Since the Regulations on Bioprospecting, Access and Benefit Sharing came into effect:

  • 14 Bioprospecting and Biotraders permits were approved and issued.
  • 20 Benefit Sharing Agreements and 70 Material Transfer agreements were concluded with access providers and traditional knowledge holders, which provide for monetary and non-monetary benefits for communities were approved; and
  • Over 450 communities are involved in harvesting, cultivation, processing and packaging of the products.

These permits therefore contribute significantly to job creation, poverty alleviation, improving health, creation of equitable society which are government’s main priorities

Ladies and gentlemen,

The transition to a green economy in South Africa is linked to several key policies, strategies and plans including, amongst others the 2030 National Development Plan (NDP) endorsed by Cabinet in 2012.

Other strategic documents which refer to the need to manage the nation’s natural resource base for sustainable development include:

  • the 2020 New Growth Path endorsed by Cabinet in 2011;
  • the 2014 National Strategy for Sustainable Development (NSSD1) endorsed by Cabinet in 2011;
  • the National Climate Change Response Policy endorsed by Cabinet in 2011;
  • as well as the Industrial Policy Action Plan.

In addition, the Department of Environmental Affairs has established a new Chief Directorate for the promotion and development of the biodiversity economy (Biodiversity Economy and Sustainable Use). The development of a National Biodiversity Economy Development Strategy (NBEDS) is one of the key focus areas of this newly created Chief Directorate. The NBEDS will focus on realizing economic benefits from South African indigenous biological resources. Despite the rich biological diversity of South Africa, relatively few species are economically utilized. Export and use of South Africa’s biodiversity, particularly plant resources and animal products are not yet well documented. This may very well contribute to limitations in deriving maximum benefits from our biological richness. The new Chief Directorate I have mentioned will be driving this responsibility.  

The Biodiversity sector is evolving and anticipates a new development paradigm, which can be summarized as “Conservation is Good for Business, and Business is Good for Conservation. Government, however, faces trade-offs daily. Effective conservation cannot and will not be driven just by conservation for conservation’s sake. We have to ensure that our wealth of natural resources is managed and used in such a way that it benefits all our people, now and for years to come.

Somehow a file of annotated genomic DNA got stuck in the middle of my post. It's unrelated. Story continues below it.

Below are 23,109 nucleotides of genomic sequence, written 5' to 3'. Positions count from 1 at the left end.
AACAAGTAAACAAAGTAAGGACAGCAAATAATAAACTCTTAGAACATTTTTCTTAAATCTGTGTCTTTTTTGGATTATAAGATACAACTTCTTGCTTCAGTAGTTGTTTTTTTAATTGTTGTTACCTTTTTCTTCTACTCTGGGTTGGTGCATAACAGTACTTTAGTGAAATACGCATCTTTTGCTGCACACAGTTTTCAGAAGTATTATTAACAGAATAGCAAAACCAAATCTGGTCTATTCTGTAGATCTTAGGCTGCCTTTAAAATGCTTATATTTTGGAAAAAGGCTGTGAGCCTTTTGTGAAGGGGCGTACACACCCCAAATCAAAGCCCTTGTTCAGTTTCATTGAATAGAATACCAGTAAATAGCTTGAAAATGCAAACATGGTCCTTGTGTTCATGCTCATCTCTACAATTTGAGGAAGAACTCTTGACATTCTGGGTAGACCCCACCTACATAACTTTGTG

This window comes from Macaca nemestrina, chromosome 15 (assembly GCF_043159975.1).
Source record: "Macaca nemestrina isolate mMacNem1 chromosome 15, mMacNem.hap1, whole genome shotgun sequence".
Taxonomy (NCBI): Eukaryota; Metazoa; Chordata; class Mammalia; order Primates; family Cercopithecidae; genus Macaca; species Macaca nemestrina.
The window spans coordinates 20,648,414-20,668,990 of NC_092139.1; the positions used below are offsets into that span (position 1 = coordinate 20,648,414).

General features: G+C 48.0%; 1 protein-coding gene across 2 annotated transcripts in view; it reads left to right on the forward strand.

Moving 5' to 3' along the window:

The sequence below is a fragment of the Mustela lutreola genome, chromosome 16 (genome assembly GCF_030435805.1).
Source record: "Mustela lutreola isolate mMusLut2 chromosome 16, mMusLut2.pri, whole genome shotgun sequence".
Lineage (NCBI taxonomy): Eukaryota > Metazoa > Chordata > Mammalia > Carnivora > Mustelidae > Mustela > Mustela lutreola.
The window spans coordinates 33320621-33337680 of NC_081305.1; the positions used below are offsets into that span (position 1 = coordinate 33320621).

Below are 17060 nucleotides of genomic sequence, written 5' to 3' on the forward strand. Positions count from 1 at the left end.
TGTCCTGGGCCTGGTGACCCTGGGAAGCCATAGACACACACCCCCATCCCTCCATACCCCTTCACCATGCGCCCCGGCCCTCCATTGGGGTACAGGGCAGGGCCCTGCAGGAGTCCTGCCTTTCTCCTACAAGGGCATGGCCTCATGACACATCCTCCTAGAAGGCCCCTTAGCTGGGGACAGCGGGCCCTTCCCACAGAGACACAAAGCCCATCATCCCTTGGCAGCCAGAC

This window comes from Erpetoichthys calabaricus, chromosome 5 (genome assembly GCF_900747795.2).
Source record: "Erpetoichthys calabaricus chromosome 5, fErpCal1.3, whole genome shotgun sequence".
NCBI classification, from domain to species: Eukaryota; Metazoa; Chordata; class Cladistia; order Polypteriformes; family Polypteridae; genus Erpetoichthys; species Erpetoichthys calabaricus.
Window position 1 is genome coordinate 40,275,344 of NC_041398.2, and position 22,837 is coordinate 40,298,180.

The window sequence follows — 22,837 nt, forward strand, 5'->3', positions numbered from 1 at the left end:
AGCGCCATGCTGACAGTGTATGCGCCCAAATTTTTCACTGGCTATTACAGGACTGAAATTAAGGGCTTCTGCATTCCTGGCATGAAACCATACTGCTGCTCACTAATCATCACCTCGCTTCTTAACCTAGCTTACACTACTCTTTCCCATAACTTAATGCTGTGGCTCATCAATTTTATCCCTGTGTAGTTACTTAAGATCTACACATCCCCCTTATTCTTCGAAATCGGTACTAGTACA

Mainstreaming sustainability as we build our Green Economy is no longer a “nice to have” but a “must have”, if we are to remain internationally competitive and in order to ensure there is still healthy biodiversity in South Africa..

Government increasingly recognizes that maintaining and eventually accounting for our natural capital comes down to a question of social and economic development. There may not be simple wins all the time; but there are approaches that come close enough. Biodiversity resources are a renewable source when it is utilised within its capacity. Biodiversity can therefore be one of the cornerstones of sustainable development … it is renewable economy!

Sustainable use is therefore critical for our development, especially for developing and like-minded mega-diverse countries. These issues are critical for South Africa if we are to reduce the direct pressure on Biodiversity, and profile biodiversity as the cornerstone of sustainable development, especially through sustainable use.

The department has started demonstrating the biodiversity economy in the Bushbuckridge area using the natural assets found in that region. It has been proven that our natural assets contribute to sustainable growth and poverty reduction and therefore should reflect the priorities of the poor. We all know that Bushbuckridge municipality is one of the poorest and has been earmarked for prioritisation by government. A total of R70 million has been put aside to kick start implementation of this biodiversity economy project in Bushbuckridge. With this Bushbuckridge project, we want to have “A vibrant local economy based on sustainably managing our natural assets in ways that involve and empower people and communities”.

I am pleased to note that the industry has itself identified transformation and empowerment as areas that require attention and dedicated resources and support.